THE STORY - Jesmark, a Maltese fisherman, contends with a newfound leak in his wooden luzzu boat. Barely getting by, he sees his livelihood—and a family tradition from generations before him—imperiled by diminishing harvests, a ruthless fishing industry, and a stagnating ecosystem. Desperate to provide for his wife and their newborn son, whose growth impediment requires treatment, Jesmark gradually slips into an illicit black-market fishing operation.
THE CAST - Jesmark Scicluna, Michela Farrugia & David Scicluna
THE TEAM - Alex Camilleri (Director/Writer)
THE RUNNING TIME - 94 Minutes
THE GOOD - Moving in its simplicity, "Luzzu" tells the classic story of a man pushed into an illegal lifestyle using a believable, relatable central character.
THE BAD - The film doesn't break any molds and it can't help but fall into some of the clichés that usually accompany a story of its type.
THE OSCARS - None
THE FINAL SCORE - 6/10
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By Cody Dericks
There's something to be said about elemental, oft-told types of stories. There's a reason that certain storytelling tropes and beats have been repeated over and over again with little changed but the names and places. Such is the case with "Luzzu," the feature debut of writer-director Alex Camilleri. It's a mold-affirming tale of someone turning to illegal means of income after circumstances force them to the brink. While the ground the movie covers may be well-trodden, it is still an engaging film that goes to show why these types of stories never lose their potency.
Our protagonist is Jesmark (Jesmark Scicluna), a Maltese fisherman who takes to the sea in his small boat, or luzzu. He comes from a long line of fishermen, but he's hit hard times. His infant son requires medical specialists, the sea yields less and less fish, and seemingly-arbitrary laws constrict his ability to be as productive at his job as he would like. As is so often the case when fictional characters are backed into a corner like this, Jesmark turns to black market fishing rather than going against his moral code by working on a bigger, industrialized fishing boat.
What sets this story apart is the well-drawn characteristics of Jesmark. This full portrait of a person makes it more understandable why he makes the dangerous choices he does, which is often the case with films of this ilk. Brought to life by a believably constrained performance from Scicluna, Jesmark is a follower of a traditional fisherman's code. He bristles against the practice of being forced to dispose of fish that are caught out of season, remarking that his people have been fishing for thousands of years. He rejects the possibility of working on a commercial fishing trawler because of the environmental damage that they cause. He undoubtedly loves and respects the sea and honors the traditions that were passed down from his family of fishermen.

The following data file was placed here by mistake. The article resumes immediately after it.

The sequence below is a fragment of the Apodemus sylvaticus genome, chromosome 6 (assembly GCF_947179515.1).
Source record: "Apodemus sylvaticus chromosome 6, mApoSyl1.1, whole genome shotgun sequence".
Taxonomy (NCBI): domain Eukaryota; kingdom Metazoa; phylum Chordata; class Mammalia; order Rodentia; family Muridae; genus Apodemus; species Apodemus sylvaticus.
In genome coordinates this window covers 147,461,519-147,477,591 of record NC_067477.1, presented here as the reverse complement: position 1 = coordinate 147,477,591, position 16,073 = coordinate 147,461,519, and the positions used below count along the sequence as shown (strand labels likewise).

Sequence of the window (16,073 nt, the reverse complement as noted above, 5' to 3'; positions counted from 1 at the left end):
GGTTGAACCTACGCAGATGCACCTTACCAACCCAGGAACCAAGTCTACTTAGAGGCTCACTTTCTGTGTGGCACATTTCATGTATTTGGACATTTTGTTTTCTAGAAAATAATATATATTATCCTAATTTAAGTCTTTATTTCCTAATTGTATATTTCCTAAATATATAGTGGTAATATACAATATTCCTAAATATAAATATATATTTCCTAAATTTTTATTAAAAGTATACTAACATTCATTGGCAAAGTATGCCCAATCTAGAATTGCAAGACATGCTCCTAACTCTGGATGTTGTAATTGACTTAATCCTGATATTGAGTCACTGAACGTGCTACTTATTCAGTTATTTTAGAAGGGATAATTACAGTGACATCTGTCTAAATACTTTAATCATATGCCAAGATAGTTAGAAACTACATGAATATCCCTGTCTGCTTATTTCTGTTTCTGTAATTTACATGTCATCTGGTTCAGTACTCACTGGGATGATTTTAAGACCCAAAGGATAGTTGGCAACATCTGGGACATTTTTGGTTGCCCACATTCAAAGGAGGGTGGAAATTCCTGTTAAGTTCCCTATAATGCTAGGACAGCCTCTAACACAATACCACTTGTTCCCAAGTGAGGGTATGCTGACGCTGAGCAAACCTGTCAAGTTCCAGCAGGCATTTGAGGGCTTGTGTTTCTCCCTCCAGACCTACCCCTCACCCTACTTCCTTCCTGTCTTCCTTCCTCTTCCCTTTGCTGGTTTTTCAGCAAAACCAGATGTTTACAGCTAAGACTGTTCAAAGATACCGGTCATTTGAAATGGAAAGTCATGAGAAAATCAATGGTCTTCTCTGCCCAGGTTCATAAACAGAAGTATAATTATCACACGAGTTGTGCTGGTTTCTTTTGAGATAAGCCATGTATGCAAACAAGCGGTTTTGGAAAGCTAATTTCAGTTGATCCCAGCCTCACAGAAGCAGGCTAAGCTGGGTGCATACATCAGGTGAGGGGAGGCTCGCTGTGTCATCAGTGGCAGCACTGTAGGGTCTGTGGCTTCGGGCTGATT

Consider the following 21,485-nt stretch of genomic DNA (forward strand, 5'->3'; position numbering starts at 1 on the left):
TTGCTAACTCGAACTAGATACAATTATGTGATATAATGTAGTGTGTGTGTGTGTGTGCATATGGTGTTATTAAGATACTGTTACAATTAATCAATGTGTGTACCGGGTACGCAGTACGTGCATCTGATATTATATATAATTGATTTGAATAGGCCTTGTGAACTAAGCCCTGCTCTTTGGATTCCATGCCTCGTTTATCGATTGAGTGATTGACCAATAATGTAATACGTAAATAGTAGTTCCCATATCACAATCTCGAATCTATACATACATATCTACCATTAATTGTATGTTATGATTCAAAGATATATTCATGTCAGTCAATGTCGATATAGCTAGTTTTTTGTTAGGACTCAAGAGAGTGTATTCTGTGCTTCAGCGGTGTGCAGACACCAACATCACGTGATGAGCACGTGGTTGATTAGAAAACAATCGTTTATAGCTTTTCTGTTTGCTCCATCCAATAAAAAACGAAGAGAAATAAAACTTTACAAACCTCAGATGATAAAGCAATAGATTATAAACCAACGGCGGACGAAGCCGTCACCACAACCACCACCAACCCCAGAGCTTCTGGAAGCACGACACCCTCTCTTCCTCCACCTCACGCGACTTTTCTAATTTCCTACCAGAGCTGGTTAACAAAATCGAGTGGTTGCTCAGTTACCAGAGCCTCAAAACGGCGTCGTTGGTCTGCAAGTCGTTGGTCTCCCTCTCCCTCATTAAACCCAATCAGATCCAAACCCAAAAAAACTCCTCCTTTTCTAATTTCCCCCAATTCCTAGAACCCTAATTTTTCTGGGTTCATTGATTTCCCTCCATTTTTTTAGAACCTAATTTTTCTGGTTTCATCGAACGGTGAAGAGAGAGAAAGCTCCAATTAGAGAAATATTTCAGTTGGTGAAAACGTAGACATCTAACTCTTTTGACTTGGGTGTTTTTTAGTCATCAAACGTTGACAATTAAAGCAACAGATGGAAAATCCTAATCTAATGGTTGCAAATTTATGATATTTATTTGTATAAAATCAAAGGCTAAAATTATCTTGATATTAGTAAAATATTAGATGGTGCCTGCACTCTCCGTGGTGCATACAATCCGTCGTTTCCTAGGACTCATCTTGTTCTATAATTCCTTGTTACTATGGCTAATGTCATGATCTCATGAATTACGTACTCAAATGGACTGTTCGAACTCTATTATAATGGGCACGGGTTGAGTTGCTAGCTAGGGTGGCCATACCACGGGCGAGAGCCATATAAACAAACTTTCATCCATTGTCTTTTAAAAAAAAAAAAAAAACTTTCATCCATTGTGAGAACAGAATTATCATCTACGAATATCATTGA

However, that's not to say that the film doesn't occasionally work in clichés. The movie stumbles into predictable moments, such as when Jesmark turns down help from his bothersome mother-in-law. It's understandable why the screenplay finds these moments necessary to build the world around Jesmark, but that doesn't mean that they're any less expected.
In bringing this story to the screen, Camilleri exhibits well-worn but sturdy filmmaking. His handheld camera appropriately makes Jesmark's world feel hurried and unsteady, effectively putting us in his uncertain world. It also evokes a feeling of drifting, not unlike one of the many little boats we see throughout the film. The grounded, unglamorous feeling that the entire film revels in makes the bright and colorful paint of Jesmark's luzzu stand out, showing it to be a vibrant reminder of his past and his potential.
"Luzzu" is another classic story of how an uncaring, profit-driven world can grind a person down until it is no longer clear if they're the same person. It may not reshape the storytelling formula that is typical of this type of movie, but it's steady and moving in its own way.